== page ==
#271 Using Integrative Therapies to Support Breast Cancer Radiation

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Many of the therapies we go through during breast cancer treatment leave us feeling powerless, anxious and crappy.

I think that at least some of that anxiety comes from thinking that you don’t have a part to play in your own treatment but that’s not really the case.

In this Tuesday Terrain Talk episode, we explore the potential roles of specific supplements like berberine, exogenous ketones, niacinamide, and even the ancient practice of fasting, and how they might support or interact with radiation therapy.

With each supplement comes a world of research, potential benefits, and necessary precautions.

Are these supplements and practices truly beneficial? Can they enhance the outcomes of radiation therapy or help manage its side effects? Find out the answers and gain insights that bridge the gap between science and actionable knowledge. This episode promises a blend of expertise, cutting-edge research, and actionable insights that might just change how you approach your treatments.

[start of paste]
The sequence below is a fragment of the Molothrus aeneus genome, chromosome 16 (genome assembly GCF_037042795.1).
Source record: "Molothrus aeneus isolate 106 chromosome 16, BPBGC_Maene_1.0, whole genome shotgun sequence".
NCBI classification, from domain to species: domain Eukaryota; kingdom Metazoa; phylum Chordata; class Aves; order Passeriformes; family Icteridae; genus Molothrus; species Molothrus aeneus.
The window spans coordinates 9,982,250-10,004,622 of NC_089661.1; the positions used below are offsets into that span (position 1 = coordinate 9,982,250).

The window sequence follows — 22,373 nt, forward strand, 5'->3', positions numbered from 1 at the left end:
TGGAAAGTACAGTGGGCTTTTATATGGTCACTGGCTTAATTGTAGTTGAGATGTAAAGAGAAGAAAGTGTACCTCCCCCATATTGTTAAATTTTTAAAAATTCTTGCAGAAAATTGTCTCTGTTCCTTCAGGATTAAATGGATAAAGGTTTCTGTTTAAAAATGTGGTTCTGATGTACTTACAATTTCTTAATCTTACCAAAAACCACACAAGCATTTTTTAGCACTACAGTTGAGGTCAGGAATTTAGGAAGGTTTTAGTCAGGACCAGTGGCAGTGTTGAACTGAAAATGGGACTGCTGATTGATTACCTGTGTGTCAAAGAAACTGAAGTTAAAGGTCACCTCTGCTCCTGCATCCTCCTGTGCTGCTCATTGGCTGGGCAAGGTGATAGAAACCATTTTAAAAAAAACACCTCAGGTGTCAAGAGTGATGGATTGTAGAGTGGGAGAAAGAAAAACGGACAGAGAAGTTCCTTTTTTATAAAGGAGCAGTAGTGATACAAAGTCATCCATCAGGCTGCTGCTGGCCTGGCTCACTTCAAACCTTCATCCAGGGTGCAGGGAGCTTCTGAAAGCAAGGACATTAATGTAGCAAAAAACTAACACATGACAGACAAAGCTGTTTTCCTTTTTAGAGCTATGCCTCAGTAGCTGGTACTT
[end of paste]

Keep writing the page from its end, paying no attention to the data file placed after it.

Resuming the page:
If you, or someone you know, is on a journey with breast cancer, this episode is a must-listen.


Referred to in this episode:

Ketogenic diet in the treatment of cancer – Where do we stand?

The Role of Nicotinamide in Cancer Chemoprevention and Therapy

Metabolic Terrain Institute of Health Practitioner Directory




Read the full transcript:
You're listening to the breast cancer recovery coach podcast. I'm your host, Laura Lummer. I'm a Certified Life health and nutrition coach, and I'm also a breast cancer thriver. If you're trying to figure out how to move past the trauma and the emotional toll of breast cancer, you've come to the right place. In this podcast, I will give you the tools and the insights to create a life that's even better than before breast cancer. Well, let's get started.